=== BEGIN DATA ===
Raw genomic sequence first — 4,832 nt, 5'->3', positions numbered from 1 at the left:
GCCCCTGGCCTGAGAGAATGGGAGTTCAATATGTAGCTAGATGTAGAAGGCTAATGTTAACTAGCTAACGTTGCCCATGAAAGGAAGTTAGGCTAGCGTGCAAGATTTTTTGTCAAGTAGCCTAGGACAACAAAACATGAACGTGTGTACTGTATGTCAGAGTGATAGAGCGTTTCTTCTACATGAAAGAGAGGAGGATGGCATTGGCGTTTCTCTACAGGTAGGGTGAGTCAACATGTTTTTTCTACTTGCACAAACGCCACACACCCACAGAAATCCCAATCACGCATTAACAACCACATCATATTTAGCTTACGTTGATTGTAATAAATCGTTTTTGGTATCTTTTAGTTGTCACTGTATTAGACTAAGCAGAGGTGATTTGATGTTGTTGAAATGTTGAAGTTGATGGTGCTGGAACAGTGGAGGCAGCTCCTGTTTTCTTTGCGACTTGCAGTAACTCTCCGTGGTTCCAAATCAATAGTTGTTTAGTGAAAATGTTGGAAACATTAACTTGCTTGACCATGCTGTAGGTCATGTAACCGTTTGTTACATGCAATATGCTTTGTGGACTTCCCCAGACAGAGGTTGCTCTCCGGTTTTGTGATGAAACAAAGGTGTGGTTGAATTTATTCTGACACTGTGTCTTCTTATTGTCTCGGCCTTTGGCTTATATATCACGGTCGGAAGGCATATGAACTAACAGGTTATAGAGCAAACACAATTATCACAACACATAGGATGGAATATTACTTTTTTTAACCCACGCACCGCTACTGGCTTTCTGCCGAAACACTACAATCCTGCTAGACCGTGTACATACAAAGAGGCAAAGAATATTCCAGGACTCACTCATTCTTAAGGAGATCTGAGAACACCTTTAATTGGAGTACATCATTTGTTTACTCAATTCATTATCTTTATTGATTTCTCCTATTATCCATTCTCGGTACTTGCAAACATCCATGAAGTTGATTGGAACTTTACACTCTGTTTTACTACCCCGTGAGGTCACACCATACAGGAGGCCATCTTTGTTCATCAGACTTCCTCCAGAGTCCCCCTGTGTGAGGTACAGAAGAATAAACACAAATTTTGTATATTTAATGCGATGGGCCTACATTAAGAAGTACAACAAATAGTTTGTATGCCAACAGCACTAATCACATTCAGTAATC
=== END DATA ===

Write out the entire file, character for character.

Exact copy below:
Raw genomic sequence first — 4,832 nt, 5'->3', positions numbered from 1 at the left:
GCCCCTGGCCTGAGAGAATGGGAGTTCAATATGTAGCTAGATGTAGAAGGCTAATGTTAACTAGCTAACGTTGCCCATGAAAGGAAGTTAGGCTAGCGTGCAAGATTTTTTGTCAAGTAGCCTAGGACAACAAAACATGAACGTGTGTACTGTATGTCAGAGTGATAGAGCGTTTCTTCTACATGAAAGAGAGGAGGATGGCATTGGCGTTTCTCTACAGGTAGGGTGAGTCAACATGTTTTTTCTACTTGCACAAACGCCACACACCCACAGAAATCCCAATCACGCATTAACAACCACATCATATTTAGCTTACGTTGATTGTAATAAATCGTTTTTGGTATCTTTTAGTTGTCACTGTATTAGACTAAGCAGAGGTGATTTGATGTTGTTGAAATGTTGAAGTTGATGGTGCTGGAACAGTGGAGGCAGCTCCTGTTTTCTTTGCGACTTGCAGTAACTCTCCGTGGTTCCAAATCAATAGTTGTTTAGTGAAAATGTTGGAAACATTAACTTGCTTGACCATGCTGTAGGTCATGTAACCGTTTGTTACATGCAATATGCTTTGTGGACTTCCCCAGACAGAGGTTGCTCTCCGGTTTTGTGATGAAACAAAGGTGTGGTTGAATTTATTCTGACACTGTGTCTTCTTATTGTCTCGGCCTTTGGCTTATATATCACGGTCGGAAGGCATATGAACTAACAGGTTATAGAGCAAACACAATTATCACAACACATAGGATGGAATATTACTTTTTTTAACCCACGCACCGCTACTGGCTTTCTGCCGAAACACTACAATCCTGCTAGACCGTGTACATACAAAGAGGCAAAGAATATTCCAGGACTCACTCATTCTTAAGGAGATCTGAGAACACCTTTAATTGGAGTACATCATTTGTTTACTCAATTCATTATCTTTATTGATTTCTCCTATTATCCATTCTCGGTACTTGCAAACATCCATGAAGTTGATTGGAACTTTACACTCTGTTTTACTACCCCGTGAGGTCACACCATACAGGAGGCCATCTTTGTTCATCAGACTTCCTCCAGAGTCCCCCTGTGTGAGGTACAGAAGAATAAACACAAATTTTGTATATTTAATGCGATGGGCCTACATTAAGAAGTACAACAAATAGTTTGTATGCCAACAGCACTAATCACATTCAGTAATC